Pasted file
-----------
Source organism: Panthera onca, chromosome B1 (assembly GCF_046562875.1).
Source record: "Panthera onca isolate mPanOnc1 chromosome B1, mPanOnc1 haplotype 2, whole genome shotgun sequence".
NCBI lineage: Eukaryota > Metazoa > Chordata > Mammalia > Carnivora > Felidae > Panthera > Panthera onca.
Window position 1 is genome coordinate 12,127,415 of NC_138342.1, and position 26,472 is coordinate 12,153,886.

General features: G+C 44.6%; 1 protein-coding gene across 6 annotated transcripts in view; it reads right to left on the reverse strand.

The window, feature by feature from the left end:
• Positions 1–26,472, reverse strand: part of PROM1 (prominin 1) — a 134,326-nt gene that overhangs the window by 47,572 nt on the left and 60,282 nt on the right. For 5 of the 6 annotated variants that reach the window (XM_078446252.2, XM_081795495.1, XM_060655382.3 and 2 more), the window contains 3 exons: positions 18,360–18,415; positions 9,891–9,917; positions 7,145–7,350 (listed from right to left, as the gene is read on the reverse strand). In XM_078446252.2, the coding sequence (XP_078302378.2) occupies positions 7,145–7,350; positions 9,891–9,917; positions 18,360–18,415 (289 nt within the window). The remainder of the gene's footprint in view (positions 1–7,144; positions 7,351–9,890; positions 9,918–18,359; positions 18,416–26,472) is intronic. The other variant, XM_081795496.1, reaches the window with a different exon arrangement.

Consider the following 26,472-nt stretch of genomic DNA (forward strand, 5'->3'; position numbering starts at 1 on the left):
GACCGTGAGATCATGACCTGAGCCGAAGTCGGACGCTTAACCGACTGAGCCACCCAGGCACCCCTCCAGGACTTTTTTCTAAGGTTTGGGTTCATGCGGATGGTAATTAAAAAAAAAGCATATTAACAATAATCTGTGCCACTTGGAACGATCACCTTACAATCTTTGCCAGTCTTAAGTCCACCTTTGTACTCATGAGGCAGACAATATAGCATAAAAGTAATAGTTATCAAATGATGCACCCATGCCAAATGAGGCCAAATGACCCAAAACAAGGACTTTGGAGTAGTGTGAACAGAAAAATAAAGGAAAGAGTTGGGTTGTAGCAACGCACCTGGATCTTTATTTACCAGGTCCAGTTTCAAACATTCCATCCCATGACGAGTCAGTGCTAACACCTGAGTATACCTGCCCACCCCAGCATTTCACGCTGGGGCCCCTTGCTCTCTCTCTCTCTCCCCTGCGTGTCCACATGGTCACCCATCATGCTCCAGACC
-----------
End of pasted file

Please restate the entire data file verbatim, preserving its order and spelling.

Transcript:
Source organism: Panthera onca, chromosome B1 (assembly GCF_046562875.1).
Source record: "Panthera onca isolate mPanOnc1 chromosome B1, mPanOnc1 haplotype 2, whole genome shotgun sequence".
NCBI lineage: Eukaryota > Metazoa > Chordata > Mammalia > Carnivora > Felidae > Panthera > Panthera onca.
Window position 1 is genome coordinate 12,127,415 of NC_138342.1, and position 26,472 is coordinate 12,153,886.

General features: G+C 44.6%; 1 protein-coding gene across 6 annotated transcripts in view; it reads right to left on the reverse strand.

The window, feature by feature from the left end:
• Positions 1–26,472, reverse strand: part of PROM1 (prominin 1) — a 134,326-nt gene that overhangs the window by 47,572 nt on the left and 60,282 nt on the right. For 5 of the 6 annotated variants that reach the window (XM_078446252.2, XM_081795495.1, XM_060655382.3 and 2 more), the window contains 3 exons: positions 18,360–18,415; positions 9,891–9,917; positions 7,145–7,350 (listed from right to left, as the gene is read on the reverse strand). In XM_078446252.2, the coding sequence (XP_078302378.2) occupies positions 7,145–7,350; positions 9,891–9,917; positions 18,360–18,415 (289 nt within the window). The remainder of the gene's footprint in view (positions 1–7,144; positions 7,351–9,890; positions 9,918–18,359; positions 18,416–26,472) is intronic. The other variant, XM_081795496.1, reaches the window with a different exon arrangement.

Consider the following 26,472-nt stretch of genomic DNA (forward strand, 5'->3'; position numbering starts at 1 on the left):
GACCGTGAGATCATGACCTGAGCCGAAGTCGGACGCTTAACCGACTGAGCCACCCAGGCACCCCTCCAGGACTTTTTTCTAAGGTTTGGGTTCATGCGGATGGTAATTAAAAAAAAAGCATATTAACAATAATCTGTGCCACTTGGAACGATCACCTTACAATCTTTGCCAGTCTTAAGTCCACCTTTGTACTCATGAGGCAGACAATATAGCATAAAAGTAATAGTTATCAAATGATGCACCCATGCCAAATGAGGCCAAATGACCCAAAACAAGGACTTTGGAGTAGTGTGAACAGAAAAATAAAGGAAAGAGTTGGGTTGTAGCAACGCACCTGGATCTTTATTTACCAGGTCCAGTTTCAAACATTCCATCCCATGACGAGTCAGTGCTAACACCTGAGTATACCTGCCCACCCCAGCATTTCACGCTGGGGCCCCTTGCTCTCTCTCTCTCTCCCCTGCGTGTCCACATGGTCACCCATCATGCTCCAGACC